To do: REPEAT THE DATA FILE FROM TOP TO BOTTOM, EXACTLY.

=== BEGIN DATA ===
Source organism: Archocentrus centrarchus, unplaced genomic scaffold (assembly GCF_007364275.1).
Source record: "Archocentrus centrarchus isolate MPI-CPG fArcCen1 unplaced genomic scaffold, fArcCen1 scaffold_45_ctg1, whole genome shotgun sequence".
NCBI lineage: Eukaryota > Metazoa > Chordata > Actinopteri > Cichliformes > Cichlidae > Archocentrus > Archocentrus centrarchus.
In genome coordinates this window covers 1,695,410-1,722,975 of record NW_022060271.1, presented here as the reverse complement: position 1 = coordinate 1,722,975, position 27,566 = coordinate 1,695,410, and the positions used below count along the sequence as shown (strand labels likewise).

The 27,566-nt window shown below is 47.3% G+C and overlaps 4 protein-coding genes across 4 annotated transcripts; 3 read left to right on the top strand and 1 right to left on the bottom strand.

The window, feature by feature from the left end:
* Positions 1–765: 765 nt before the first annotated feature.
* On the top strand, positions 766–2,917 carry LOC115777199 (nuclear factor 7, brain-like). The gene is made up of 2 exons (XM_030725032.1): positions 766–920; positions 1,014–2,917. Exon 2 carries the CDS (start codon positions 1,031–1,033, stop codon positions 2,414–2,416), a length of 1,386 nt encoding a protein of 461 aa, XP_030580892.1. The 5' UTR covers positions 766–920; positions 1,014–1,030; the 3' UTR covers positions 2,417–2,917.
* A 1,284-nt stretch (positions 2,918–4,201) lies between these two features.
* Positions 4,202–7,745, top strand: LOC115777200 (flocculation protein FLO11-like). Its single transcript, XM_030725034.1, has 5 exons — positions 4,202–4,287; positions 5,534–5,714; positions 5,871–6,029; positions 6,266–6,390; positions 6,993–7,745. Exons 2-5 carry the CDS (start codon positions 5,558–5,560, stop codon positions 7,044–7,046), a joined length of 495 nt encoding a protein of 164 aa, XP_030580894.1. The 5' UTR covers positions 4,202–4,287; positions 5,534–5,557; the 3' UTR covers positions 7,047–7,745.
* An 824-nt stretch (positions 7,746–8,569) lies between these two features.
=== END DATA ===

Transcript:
Source organism: Archocentrus centrarchus, unplaced genomic scaffold (assembly GCF_007364275.1).
Source record: "Archocentrus centrarchus isolate MPI-CPG fArcCen1 unplaced genomic scaffold, fArcCen1 scaffold_45_ctg1, whole genome shotgun sequence".
NCBI lineage: Eukaryota > Metazoa > Chordata > Actinopteri > Cichliformes > Cichlidae > Archocentrus > Archocentrus centrarchus.
In genome coordinates this window covers 1,695,410-1,722,975 of record NW_022060271.1, presented here as the reverse complement: position 1 = coordinate 1,722,975, position 27,566 = coordinate 1,695,410, and the positions used below count along the sequence as shown (strand labels likewise).

The 27,566-nt window shown below is 47.3% G+C and overlaps 4 protein-coding genes across 4 annotated transcripts; 3 read left to right on the top strand and 1 right to left on the bottom strand.

The window, feature by feature from the left end:
* Positions 1–765: 765 nt before the first annotated feature.
* On the top strand, positions 766–2,917 carry LOC115777199 (nuclear factor 7, brain-like). The gene is made up of 2 exons (XM_030725032.1): positions 766–920; positions 1,014–2,917. Exon 2 carries the CDS (start codon positions 1,031–1,033, stop codon positions 2,414–2,416), a length of 1,386 nt encoding a protein of 461 aa, XP_030580892.1. The 5' UTR covers positions 766–920; positions 1,014–1,030; the 3' UTR covers positions 2,417–2,917.
* A 1,284-nt stretch (positions 2,918–4,201) lies between these two features.
* Positions 4,202–7,745, top strand: LOC115777200 (flocculation protein FLO11-like). Its single transcript, XM_030725034.1, has 5 exons — positions 4,202–4,287; positions 5,534–5,714; positions 5,871–6,029; positions 6,266–6,390; positions 6,993–7,745. Exons 2-5 carry the CDS (start codon positions 5,558–5,560, stop codon positions 7,044–7,046), a joined length of 495 nt encoding a protein of 164 aa, XP_030580894.1. The 5' UTR covers positions 4,202–4,287; positions 5,534–5,557; the 3' UTR covers positions 7,047–7,745.
* An 824-nt stretch (positions 7,746–8,569) lies between these two features.